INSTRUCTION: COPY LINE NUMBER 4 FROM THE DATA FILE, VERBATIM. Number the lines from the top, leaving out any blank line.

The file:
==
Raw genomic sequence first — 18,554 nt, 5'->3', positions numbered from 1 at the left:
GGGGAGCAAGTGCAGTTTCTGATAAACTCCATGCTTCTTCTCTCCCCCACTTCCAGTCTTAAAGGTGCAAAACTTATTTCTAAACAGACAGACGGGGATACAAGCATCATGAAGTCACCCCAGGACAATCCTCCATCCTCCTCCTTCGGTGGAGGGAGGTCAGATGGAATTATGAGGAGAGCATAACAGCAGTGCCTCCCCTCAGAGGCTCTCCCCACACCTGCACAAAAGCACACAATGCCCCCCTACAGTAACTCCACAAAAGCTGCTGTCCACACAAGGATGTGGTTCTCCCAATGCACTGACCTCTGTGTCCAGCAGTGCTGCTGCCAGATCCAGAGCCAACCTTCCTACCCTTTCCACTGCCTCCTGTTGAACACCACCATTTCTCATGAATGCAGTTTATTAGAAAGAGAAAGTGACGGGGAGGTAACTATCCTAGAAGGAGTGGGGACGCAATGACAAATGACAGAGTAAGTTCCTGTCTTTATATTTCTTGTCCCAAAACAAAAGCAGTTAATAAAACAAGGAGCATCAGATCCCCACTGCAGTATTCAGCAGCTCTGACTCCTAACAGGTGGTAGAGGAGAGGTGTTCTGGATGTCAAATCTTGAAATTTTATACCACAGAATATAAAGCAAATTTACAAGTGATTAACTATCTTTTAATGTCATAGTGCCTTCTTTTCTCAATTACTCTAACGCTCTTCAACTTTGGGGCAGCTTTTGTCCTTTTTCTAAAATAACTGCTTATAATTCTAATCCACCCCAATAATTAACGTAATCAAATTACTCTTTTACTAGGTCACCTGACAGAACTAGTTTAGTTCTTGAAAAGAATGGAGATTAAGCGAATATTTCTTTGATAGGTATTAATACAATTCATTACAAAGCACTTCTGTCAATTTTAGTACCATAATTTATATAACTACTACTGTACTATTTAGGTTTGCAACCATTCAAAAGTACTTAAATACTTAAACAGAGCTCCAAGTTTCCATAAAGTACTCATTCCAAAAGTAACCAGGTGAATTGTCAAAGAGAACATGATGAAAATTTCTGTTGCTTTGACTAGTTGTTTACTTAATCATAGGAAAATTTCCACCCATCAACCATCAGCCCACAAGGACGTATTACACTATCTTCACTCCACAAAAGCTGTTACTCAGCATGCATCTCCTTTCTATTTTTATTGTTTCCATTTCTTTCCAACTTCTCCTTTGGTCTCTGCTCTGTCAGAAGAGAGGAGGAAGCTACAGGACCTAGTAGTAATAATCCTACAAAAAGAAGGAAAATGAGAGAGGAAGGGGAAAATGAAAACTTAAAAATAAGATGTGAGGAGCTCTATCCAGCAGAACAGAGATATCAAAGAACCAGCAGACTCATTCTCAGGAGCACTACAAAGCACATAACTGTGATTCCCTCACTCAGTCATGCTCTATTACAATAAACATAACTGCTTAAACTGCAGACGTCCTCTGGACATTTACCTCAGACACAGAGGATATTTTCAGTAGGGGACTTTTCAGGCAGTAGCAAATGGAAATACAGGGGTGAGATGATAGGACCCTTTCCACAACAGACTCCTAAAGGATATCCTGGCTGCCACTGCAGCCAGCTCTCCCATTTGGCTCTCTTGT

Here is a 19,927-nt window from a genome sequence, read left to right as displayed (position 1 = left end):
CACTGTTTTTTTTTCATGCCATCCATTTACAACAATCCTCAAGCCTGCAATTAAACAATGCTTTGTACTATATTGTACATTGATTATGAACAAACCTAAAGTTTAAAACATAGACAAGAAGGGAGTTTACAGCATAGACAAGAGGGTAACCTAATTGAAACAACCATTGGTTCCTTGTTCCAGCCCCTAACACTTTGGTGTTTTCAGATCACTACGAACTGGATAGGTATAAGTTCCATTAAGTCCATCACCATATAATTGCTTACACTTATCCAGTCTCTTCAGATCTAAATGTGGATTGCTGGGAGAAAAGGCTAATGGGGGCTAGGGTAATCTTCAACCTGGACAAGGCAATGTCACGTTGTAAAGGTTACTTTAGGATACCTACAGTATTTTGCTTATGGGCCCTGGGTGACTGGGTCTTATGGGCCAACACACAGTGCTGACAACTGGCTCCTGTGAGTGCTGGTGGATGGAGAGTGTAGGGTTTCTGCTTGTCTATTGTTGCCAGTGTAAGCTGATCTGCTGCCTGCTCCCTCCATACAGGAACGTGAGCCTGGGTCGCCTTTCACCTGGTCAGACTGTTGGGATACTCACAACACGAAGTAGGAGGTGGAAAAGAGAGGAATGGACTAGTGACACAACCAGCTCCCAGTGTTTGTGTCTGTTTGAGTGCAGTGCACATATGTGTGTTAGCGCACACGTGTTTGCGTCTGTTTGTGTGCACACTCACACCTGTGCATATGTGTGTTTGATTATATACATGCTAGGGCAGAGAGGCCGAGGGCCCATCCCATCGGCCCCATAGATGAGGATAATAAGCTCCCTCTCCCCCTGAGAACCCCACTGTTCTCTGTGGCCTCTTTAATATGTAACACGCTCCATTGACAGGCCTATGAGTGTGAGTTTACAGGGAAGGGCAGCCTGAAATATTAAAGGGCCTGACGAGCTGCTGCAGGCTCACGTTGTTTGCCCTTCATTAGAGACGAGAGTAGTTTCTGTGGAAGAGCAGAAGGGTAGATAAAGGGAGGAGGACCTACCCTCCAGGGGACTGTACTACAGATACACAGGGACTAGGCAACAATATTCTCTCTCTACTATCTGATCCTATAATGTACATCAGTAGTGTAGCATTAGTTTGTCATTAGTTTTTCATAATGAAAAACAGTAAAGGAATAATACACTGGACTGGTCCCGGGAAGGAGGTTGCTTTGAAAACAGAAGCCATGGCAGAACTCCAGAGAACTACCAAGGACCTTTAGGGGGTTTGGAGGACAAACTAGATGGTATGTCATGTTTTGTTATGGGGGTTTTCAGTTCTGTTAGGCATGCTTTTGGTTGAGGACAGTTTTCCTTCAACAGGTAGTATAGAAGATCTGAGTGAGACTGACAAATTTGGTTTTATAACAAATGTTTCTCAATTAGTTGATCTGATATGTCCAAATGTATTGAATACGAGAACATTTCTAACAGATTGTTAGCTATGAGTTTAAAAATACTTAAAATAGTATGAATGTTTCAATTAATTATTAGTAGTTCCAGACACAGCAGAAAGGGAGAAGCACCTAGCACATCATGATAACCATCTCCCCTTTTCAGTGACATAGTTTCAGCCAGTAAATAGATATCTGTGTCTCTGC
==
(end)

CACTGTTTTTTTTTCATGCCATCCATTTACAACAATCCTCAAGCCTGCAATTAAACAATGCTTTGTACTATATTGTACATTGATTATGAACAAACCTAAAGTTTAAAACATAGACAAGAAGGGAGTTTACAGCATAGACAAGAGGGTAACCTAATTGAAACAACCATTGGTTCCTTGTTCCAGCCCCTAACACTTTGGTGTTTTCAGATCACTACGAACTGGATAGGTATAAGTTCCATTAAGTCCATCACCATATAATTGCTTACACTTATCCAGTCTCTTCAGATCTAAATGTGGATTGCTGGGAGAAAAGGCTAATGGGGGCTAGGGTAATCTTCAACCTGGACAAGGCAATGTCACGTTGTAAAGGTTACTTTAGGATACCTACAGTATTTTGCTTATGGGCCCTGGGTGACTGGGTCTTATGGGCCAACACACAGTGCTGACAACTGGCTCCTGTGAGTGCTGGTGGATGGAGAGTGTAGGGTTTCTGCTTGTCTATTGTTGCCAGTGTAAGCTGATCTGCTGCCTGCTCCCTCCATACAGGAACGTGAGCCTGGGTCGCCTTTCACCTGGTCAGACTGTTGGGATACTCACAACACGAAGTAGGAGGTGGAAAAGAGAGGAATGGACTAGTGACACAACCAGCTCCCAGTGTTTGTGTCTGTTTGAGTGCAGTGCACATATGTGTGTTAGCGCACACGTGTTTGCGTCTGTTTGTGTGCACACTCACACCTGTGCATATGTGTGTTTGATTATATACATGCTAGGGCAGAGAGGCCGAGGGCCCATCCCATCGGCCCCATAGATGAGGATAATAAGCTCCCTCTCCCCCTGAGAACCCCACTGTTCTCTGTGGCCTCTTTAATATGTAACACGCTCCATTGACAGGCCTATGAGTGTGAGTTTACAGGGAAGGGCAGCCTGAAATATTAAAGGGCCTGACGAGCTGCTGCAGGCTCACGTTGTTTGCCCTTCATTAGAGACGAGAGTAGTTTCTGTGGAAGAGCAGAAGGGTAGATAAAGGGAGGAGGACCTACCCTCCAGGGGACTGTACTACAGATACACAGGGACTAGGCAACAATATTCTCTCTCTACTATCTGATCCTATAATGTACATCAGTAGTGTAGCATTAGTTTGTCATTAGTTTTTCATAATGAAAAACAGTAAAGGAATAATACACTGGACTGGTCCCGGGAAGGAGGTTGCTTTGAAAACAGAAGCCATGGCAGAACTCCAGAGAACTACCAAGGACCTTTAGGGGGTTTGGAGGACAAACTAGATGGTATGTCATGTTTTGTTATGGGGGTTTTCAGTTCTGTTAGGCATGCTTTTGGTTGAGGACAGTTTTCCTTCAACAGGTAGTATAGAAGATCTGAGTGAGACTGACAAATTTGGTTTTATAACAAATGTTTCTCAATTAGTTGATCTGATATGTCCAAATGTATTGAATACGAGAACATTTCTAACAGATTGTTAGCTATGAGTTTAAAAATACTTAAAATAGTATGAATGTTTCAATTAATTATTAGTAGTTCCAGACACAGCAGAAAGGGAGAAGCACCTAGCACATCATGATAACCATCTCCCCTTTTCAGTGACATAGTTTCAGCCAGTAAATAGATATCTGTGTCTCTGC